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Warehousing is booming nationwide


Warehousing is booming nationwide

The rate at which the logistics industry is growing in the age of e-commerce has been high for years, but it continues to make gains even as more warehouses go up across the country, and particularly in places where the sector already has a strong foothold. Indeed, the vast majority of all of the largest industrial leasing deals in the country last year saw businesses moving to scoop up space specifically for warehousing, a trend that is likely to continue for some time to come.

Among the 100 largest leases in the industrial and logistics industries in 2018, deals to further e-commerce efforts made up 61 of them, far surpassing the agreements related to any other kind of major sectors, according to Logistics Management and CBRE. That was up from 52 of the 100 largest deals going to e-commerce enterprises in 2017. Moreover, it appears that the space requirements for these efforts are on the rise; the average size of such a space was more than 1 million square feet last year, up from about 830,000 square feet on an annual basis.

No surprises
While those 100 deals were spread across 32 different commercial real estate markets nationwide, it appears that the busiest were once again the places where e-commerce logistics already have a firm foothold, like California's Inland Empire (where 20 of the 100 largest leases were signed) and Pennsylvania's Lehigh Valley (11), the report said. Interestingly, about one-third of all such deals happened in states west of the Rocky Mountains, suggesting this may be an area for future growth.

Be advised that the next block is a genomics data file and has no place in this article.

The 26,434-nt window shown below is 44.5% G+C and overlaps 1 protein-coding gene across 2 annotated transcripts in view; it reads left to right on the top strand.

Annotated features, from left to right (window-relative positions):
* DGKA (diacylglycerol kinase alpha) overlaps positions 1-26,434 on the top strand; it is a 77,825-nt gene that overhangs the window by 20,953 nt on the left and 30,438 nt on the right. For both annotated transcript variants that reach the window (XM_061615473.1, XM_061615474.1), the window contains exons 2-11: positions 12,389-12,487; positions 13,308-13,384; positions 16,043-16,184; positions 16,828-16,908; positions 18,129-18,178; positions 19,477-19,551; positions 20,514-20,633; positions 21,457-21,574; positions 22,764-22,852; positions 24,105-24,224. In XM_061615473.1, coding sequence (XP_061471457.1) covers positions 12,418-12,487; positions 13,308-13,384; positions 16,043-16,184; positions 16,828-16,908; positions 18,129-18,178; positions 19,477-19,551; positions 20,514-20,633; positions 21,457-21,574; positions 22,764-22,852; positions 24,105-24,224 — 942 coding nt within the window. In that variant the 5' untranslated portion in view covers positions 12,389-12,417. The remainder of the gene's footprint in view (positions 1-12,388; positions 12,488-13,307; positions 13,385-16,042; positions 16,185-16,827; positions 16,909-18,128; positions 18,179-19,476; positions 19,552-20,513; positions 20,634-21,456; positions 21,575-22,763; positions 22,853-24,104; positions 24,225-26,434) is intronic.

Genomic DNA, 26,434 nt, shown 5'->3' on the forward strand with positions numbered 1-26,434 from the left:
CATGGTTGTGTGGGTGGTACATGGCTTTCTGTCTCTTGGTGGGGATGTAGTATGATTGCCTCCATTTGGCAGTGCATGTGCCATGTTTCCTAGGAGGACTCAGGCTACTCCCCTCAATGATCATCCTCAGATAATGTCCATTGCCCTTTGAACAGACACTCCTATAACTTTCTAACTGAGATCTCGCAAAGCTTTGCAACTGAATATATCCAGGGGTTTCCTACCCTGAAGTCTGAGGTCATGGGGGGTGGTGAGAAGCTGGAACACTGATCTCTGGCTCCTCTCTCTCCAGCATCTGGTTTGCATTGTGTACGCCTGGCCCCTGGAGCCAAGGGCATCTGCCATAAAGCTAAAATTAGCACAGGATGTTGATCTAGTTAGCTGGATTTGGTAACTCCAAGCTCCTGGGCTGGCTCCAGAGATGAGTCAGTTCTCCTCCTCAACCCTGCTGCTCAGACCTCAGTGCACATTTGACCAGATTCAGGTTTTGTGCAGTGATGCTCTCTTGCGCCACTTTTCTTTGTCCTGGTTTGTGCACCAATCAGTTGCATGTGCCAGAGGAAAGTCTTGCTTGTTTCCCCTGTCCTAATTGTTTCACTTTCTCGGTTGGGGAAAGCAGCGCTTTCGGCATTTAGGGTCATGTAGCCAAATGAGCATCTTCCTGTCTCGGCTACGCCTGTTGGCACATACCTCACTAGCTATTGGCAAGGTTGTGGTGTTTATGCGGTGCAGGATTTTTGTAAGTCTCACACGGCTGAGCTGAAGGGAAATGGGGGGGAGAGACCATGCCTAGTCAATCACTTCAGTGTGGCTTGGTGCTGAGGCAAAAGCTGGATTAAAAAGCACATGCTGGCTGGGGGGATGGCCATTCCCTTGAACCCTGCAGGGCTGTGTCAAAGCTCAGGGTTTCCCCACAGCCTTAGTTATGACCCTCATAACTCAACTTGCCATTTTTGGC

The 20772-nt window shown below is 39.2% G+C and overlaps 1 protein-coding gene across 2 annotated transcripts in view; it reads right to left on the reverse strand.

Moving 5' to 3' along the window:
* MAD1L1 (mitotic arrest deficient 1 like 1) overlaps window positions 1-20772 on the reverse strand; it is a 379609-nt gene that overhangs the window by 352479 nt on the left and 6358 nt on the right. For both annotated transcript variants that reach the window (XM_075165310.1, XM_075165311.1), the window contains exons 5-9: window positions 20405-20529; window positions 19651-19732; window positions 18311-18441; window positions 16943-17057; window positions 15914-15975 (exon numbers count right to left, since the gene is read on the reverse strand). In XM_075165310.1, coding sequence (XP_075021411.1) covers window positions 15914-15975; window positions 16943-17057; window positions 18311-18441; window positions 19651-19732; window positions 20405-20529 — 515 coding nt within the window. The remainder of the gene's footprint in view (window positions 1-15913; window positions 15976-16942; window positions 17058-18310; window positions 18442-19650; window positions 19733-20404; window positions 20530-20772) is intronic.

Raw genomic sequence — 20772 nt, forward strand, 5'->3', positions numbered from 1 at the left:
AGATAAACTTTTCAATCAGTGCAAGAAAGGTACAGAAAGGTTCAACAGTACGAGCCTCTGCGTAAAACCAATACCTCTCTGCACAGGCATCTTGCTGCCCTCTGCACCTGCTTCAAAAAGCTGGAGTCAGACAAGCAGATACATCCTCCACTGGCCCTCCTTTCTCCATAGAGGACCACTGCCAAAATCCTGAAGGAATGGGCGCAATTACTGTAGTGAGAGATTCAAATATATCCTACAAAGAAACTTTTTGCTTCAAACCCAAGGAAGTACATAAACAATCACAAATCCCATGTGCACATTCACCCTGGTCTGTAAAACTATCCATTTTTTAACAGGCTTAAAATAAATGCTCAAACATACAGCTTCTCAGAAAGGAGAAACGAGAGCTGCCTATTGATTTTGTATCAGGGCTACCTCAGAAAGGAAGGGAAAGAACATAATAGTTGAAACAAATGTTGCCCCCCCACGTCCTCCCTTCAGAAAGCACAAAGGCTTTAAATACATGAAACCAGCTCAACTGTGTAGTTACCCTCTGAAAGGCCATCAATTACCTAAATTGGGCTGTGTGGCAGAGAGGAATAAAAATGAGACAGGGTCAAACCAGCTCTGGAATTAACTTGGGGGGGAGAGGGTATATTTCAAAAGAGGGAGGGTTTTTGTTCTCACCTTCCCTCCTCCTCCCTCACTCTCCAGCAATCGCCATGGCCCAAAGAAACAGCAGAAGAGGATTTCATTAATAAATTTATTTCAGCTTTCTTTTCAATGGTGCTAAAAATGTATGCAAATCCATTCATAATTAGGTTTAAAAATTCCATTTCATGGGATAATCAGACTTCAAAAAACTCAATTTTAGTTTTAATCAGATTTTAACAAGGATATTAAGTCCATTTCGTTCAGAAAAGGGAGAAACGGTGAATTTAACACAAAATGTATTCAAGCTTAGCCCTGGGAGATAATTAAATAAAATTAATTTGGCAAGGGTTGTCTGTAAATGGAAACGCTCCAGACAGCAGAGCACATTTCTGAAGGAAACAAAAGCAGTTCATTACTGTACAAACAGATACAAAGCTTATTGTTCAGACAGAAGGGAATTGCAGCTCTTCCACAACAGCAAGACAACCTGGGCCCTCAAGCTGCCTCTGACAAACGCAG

"These figures show there still is a lot of momentum behind e-commerce uses in U.S. warehouse leasing, despite concerns that the sector's expansion may be reaching its later stages," David Egan, CBRE's Global Head of Industrial & Logistics Research, told Logistics Management. "We expect this type of leasing momentum to continue in 2019."

Another big market in terms of warehouse deals appears to be the part of Illinois known as Chicagoland, according to Crain's Chicago Business. The area in and around the Windy City has seen its industrial real estate vacancy rate slip for the fifth quarter in a row, to just 6.3 percent, the lowest in more than a decade, while companies scooped up some 3.3 million square feet in 2018. That, in turn, has led to rising rents for warehouses in particular, even as more developers are putting up buildings on speculation.

People coming aboard
At the same time, it seems that there aren't many places where people are shying away from work in the e-commerce and warehousing sector, according to HR Dive. There is data that suggests warehousing jobs are attractive to workers who are taking on extra hours besides their day jobs - in the so-called gig economy - to help make ends meet, and among those people, the logistics sector proves surprisingly attractive, in no small part due to the high pay all this demand for space, and thus labor, brings with it.

Indeed, increasing competition among warehousing businesses for willing workers is likely to lead to the need for higher pay and better benefits in 2019 and beyond. Getting out in front of the train could help to attract and retain talent on an ongoing basis.